COVID-19: Exposing the scale of health inequalities
According to a poll released recently by the UK Care Guide, around nine in ten people are actively delaying moving a loved one into a care home because of the coronavirus. Public confidence in the sector has been dealt, possibly, a deadly blow because of Coronavirus – and who can blame people for feeling that way?
Around the country, care homes have been making the headlines for the very worst of reasons. Latest figures from the Office for National Statistics (as of May 22) show that 29 per cent of all COVID deaths have occurred in care homes, equating to over 12,300 lives lost. An important question to ask is: Who’s really to blame for that? Is this wholly, partly, or not at all down to mismanagement of the infection by care homes themselves? Or are there other actors at work in this deadly play?
In May, Scottish first minister Nicola Sturgeon admitted that 900 patients had discharged from hospital to care homes in March before compulsory testing was announced. In a statement to Parliament, she said that the Scottish Government was acting on the best information at the time and that it did “everything possible to protect older people”. Of course, hindsight is a wonderful thing – but this does not change the tragic repercussions of this imperfectly-informed decision.
In a recent article in the Scottish Sunday Herald, Balhousie Care Group founder and chairman Tony Banks has described the acute early phase of COVID-19 in his care homes as an “operational and logistical rollercoaster – but without the good bits.”
He says Scottish care homes have endured three months of mixed messages, mismanagement and missed opportunities, which have combined to propel Scotland into the top three nations in Europe for care home deaths. He says the group looked to the Scottish government for guidance in those early days, but it did not come.
“We watched as Coronavirus cases began to rise and we realised we had to take matters into our own hands,” he adds.
Around the country, care home ‘heroes have sweated it out – for many, literally, as they begged and borrowed PPE – to keep residents safe, and as the country enters June, the indications are that COVID-19 infections are beginning to recede. The hope now must be that the architects of social care can begin to sit down and look calmly at what went wrong, and what can change.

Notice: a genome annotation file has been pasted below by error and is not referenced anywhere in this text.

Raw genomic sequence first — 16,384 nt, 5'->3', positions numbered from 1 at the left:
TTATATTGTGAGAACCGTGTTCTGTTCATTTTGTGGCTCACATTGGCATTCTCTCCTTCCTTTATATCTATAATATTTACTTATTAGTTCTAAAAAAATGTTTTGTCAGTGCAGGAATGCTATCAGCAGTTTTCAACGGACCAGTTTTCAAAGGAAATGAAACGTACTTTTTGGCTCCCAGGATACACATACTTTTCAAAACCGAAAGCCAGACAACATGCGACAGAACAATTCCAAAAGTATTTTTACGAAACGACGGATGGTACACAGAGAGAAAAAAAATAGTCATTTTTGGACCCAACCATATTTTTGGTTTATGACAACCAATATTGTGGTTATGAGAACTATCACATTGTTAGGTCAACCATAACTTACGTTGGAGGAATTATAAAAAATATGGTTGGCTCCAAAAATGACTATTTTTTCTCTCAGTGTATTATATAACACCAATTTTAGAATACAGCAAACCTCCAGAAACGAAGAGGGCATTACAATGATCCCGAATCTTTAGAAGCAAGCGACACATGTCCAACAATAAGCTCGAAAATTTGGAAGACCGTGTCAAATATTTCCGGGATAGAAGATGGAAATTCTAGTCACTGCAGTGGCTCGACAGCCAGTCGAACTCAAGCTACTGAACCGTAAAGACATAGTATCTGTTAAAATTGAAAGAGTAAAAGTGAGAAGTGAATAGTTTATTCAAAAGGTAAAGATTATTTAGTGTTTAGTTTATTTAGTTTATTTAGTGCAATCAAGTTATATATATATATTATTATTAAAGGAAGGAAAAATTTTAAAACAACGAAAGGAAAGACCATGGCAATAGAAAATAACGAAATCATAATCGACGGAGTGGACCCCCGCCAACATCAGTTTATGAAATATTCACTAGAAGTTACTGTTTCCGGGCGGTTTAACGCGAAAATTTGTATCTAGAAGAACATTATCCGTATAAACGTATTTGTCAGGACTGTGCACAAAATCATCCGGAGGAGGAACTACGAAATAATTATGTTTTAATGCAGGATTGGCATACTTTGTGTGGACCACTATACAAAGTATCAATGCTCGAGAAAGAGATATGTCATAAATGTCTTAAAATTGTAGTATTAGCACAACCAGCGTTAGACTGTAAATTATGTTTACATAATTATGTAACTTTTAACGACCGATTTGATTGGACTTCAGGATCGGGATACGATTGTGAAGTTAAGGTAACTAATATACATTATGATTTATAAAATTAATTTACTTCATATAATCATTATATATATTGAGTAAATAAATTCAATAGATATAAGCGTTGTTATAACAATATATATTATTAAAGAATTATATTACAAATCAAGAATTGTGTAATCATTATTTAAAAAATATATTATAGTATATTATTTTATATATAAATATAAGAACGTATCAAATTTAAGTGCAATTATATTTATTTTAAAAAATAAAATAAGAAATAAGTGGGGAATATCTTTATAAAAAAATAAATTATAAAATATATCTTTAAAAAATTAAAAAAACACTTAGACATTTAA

John James, chief executive of the Sickle Cell Society, believes there are many lessons to learn. Writing for the Kings Fund, he says that one of the best results to come from COVID-19 will be the new impetus to act on the hitherto hidden health inequalities in our society. In his chosen area of health, ethnic status has always had important implications for a person’s health outcomes – and now, as a country, and as a result of COVID-19, we are all far more sensitive to this fact.
James also points out the country’s new-found awareness of the number of BAME community frontline workers in the UK, and of the intrinsic and vital connections between the NHS, care homes and voluntary organisations. In those early days of COVID-19 infection, care homes were seen as the safe haven for people well enough to leave hospital. The patient care continuums of ‘early discharge’ and ‘continuing healthcare’ were being played out and relied upon for all to see.
As de-escalation continues, it is, perhaps, time to take stock and learn; as James says: “This is our moment to adopt new ways of thinking and to finally, cement over the cracks in our disjointed health and care policy. If that can really happen, the efforts and the losses of our health and care heroes will not have been in vain.”
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